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Do-It-Yourself (DIY) is the method of building, modifying, or repairing something without the aid of experts or professionals.

The motivations to go DIY are many. You might not have the money or the traditional tools and resources to buy or even make something. Perhaps the item just isn't available to you, or even to anyone. You may be disappointed in the quality of existing products. You may want a personally customized version of something. Maybe it is a sense of pride in creating something on your own, whether it is for your own use or for display or sale.

The term "do-it-yourself" has been associated with consumers since at least the early 20th century when it was usually connected to home improvement and maintenance (such as an automobile) activities. By the mid-century, it was in more common usage due to the emergence of a trend of people undertaking home improvement and various other small craft and construction projects as both a creative-recreational and cost-saving activity.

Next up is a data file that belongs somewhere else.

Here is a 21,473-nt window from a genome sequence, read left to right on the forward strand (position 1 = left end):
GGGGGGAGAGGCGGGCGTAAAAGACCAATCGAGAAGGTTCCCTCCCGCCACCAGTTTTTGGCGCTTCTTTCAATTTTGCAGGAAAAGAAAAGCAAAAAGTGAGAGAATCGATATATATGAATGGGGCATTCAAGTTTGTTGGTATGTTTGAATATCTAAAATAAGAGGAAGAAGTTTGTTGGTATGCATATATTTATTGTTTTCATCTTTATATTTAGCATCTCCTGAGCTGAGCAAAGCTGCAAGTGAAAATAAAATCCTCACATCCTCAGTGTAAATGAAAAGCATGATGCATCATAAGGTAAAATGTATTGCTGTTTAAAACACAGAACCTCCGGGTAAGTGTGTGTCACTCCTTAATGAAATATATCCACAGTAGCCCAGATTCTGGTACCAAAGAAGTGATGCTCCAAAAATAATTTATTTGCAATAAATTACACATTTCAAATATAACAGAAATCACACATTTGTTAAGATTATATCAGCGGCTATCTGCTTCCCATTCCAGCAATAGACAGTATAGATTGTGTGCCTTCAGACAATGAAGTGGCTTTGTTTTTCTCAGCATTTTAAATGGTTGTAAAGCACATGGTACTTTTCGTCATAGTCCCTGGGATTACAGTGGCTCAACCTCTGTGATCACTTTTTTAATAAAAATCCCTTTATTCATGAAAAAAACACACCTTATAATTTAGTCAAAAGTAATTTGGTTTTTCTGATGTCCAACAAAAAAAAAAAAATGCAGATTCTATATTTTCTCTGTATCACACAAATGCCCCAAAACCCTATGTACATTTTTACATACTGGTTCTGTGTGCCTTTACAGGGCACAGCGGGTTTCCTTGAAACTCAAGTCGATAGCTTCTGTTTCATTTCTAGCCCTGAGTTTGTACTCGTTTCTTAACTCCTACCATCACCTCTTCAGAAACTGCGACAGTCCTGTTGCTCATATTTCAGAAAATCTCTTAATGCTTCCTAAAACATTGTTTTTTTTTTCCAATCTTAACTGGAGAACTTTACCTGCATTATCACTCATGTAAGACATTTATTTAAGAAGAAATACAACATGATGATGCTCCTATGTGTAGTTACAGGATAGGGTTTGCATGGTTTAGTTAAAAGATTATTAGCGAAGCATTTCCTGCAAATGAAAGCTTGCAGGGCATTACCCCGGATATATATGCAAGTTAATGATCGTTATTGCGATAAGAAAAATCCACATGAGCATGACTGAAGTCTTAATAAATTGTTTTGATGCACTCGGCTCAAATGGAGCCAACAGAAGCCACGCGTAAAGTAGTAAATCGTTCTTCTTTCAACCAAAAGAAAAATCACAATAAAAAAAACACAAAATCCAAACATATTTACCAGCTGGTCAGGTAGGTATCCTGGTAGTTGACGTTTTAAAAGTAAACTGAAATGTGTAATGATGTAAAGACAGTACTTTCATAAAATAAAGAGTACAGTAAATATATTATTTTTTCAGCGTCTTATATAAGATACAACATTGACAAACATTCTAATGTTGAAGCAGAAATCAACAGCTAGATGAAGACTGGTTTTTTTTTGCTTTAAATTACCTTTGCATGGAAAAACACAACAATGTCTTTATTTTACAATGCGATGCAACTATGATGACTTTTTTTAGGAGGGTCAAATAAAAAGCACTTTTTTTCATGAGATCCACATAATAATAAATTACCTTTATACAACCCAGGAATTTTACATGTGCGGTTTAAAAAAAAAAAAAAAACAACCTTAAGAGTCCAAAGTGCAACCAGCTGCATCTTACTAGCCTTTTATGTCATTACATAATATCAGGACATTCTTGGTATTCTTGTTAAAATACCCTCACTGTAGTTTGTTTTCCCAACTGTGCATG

The maker movement grew from the DIY movement and led to communal spaces (makerspaces) that allowed access to workspace, tools and materials that many individuals could not afford. At one time that may have meant power tools, but today it includes laser cutters, 3D printers and computer-aided design tools. These spaces also can offer informal training and mentoring from other members. It brings the old models of craft guilds, apprenticeships, tutoring and mentoring back. Perhaps, it truly is a time of the return of the autodidact.





 


Virtual Reality on the Cheap

Assembled Google Cardboard VR mountImage: Google Cardboard via Wikimedia Commons
Remember when Google Cardboard was shown at last year's at I/O?  This cheap virtual reality (VR) device made of cardboard and rubber bands turned out to be the big buzz for many people. Sure, it wasn't the fancy Google Glass, but it was Google.
It has been a year and is anyone really talking about Glass anymore? The official website is a dead end.  Google Glass is wearable technology with an optical head-mounted display (OHMD). The idea was to experiment with a mass-market ubiquitous computer. It has information in a smartphone-like hands-free format and a wearer can interact with the Internet via natural language voice commands.